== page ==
It couldn’t last. But while world rallying’s Group B was in play, the axis of motorsport shifted firmly away from F1 and onto the snow, gravel and desert stages that forced the drivers to improvise like crazy. 1982 until 1986 was the golden era, and a time when we all seriously considered learning Finnish. Relatability is important to hook a big audience in sport, and this was another factor in Group B’s impact. This was never clearer than with Peugeot’s huge-selling Eighties 205 supermini, which joined the dots between the GTi road car and T16 rally warrior to spectacular effect. Win on Sunday, sell on Monday?
Peugeot couldn’t make ’em fast enough. The man behind the 205 was Jean Boillot, who decided that entering the WRC would capitalise on the company’s reputation for robustness.
Peugeot Talbot Sport was assembled under the leadership of the now FIA boss Jean Todt, while engineering the 205’s rally incarnation was entrusted to Jean-Claude Vaucard and Bernard Perron, who hired former Alpine man André de Cortanze to oversee the chassis and ex-Renault F1 guy Pierre Boudy to do the engine, having been part of the French giant’s pioneering turbocharging work.
The development driver was Frenchman Jean-Pierre Nicolas. They settled on a 1.8-litre, 16V engine whose block was based on the diesel unit from the XU family (it was practically bulletproof) that initially produced 320bhp, harnessed by the ’box from the Citroen SM but transversely mounted, with a variable front-to-rear torque split for maximum traction.
As per the rules, 200 road-going versions of the T16 had to be produced, and though they looked pretty wild, a power output of 197bhp was just enough to disturb the skin on a rice pudding. The competition version was the real deal, though.
Peugeot tested the car at Mortefontaine circuit, in local quarries, and on a few sections of the San Remo rally. The bosses signed it off on 29 March 1984, but rather than see out the rest of the season, Todt decided to crack on. Ari Vatanen, with Ulster’s finest Terry Harryman co-driving, debuted the T16 in May’s Tour de Corsica, and the die was cast pretty fast: by the third stage, the Finn was quickest, and outpointing the Audi Quattro.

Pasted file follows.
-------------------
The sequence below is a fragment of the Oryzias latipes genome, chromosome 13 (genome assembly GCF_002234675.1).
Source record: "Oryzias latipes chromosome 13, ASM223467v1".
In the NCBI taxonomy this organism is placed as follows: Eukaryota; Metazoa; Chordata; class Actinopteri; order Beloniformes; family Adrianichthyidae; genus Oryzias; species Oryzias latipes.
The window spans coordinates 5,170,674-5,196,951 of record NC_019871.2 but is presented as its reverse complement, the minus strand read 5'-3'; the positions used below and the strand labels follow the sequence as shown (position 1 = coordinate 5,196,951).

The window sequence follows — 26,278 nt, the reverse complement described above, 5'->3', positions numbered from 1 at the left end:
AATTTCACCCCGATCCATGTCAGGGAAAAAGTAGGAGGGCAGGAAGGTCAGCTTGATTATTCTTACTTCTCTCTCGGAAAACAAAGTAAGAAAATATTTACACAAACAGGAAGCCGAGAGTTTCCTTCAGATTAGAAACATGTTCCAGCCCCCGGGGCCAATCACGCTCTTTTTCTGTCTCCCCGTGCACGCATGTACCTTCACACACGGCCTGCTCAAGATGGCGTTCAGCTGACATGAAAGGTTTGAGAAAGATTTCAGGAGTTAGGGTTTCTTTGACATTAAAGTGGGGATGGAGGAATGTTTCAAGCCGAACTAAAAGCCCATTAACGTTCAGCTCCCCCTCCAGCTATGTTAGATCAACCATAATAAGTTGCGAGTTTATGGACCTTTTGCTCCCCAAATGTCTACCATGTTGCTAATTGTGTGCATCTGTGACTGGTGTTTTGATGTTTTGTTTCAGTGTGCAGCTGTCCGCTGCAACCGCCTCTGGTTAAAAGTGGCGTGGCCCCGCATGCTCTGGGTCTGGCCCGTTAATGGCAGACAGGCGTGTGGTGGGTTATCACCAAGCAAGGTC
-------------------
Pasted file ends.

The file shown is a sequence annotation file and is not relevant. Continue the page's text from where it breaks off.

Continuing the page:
By stage eight, he was leading. A textbook debut was derailed on the first stage of the final morning when the car crashed, and caught fire (its occupants were unhurt, but flaming Group B cars would become a worrying trend).
In fact, Vatanen and Harryman won three in a row as the season progressed. In 1985, the team took constructor’s and driver’s titles with Timo Salonen winning seven of the 11 rounds, while Juha Kankkunen won in 1986, piloting the more powerful Evolution 2 version in an effort to stay ahead of the monstrously powerful Lancia Delta S4 (turbo and supercharged to produce well over 500bhp), Audi Quattro Sport S1, Metro 6R4, and Ford RS200.
That the 205 T16 won the ’86 title, in the face of such intense competition, is overshadowed by the events of that year’s Corsican rally. Henri Toivonen and co-driver Sergio Cresto were killed, along with three spectators, when their Delta S4 plunged off the road and exploded.
The FIA had no option but to ban Group B, and world rallying regrouped. Peugeot switched its focus to the Paris-Dakar rally raid, an unfeasibly tough event into the Sahara and beyond. Vatanen proved he had a surfeit of the right stuff, winning in the 205 T16 in January 1987.
His car, no. 205, suffered serious damage before it had even left the outskirts of Paris, but he battled back from 274th place to win, 13,000km and a fortnight later. In fact, Peugeot won four times back-to-back between 1987 and 1990, racking up 48,125 gruelling kilometres in the process.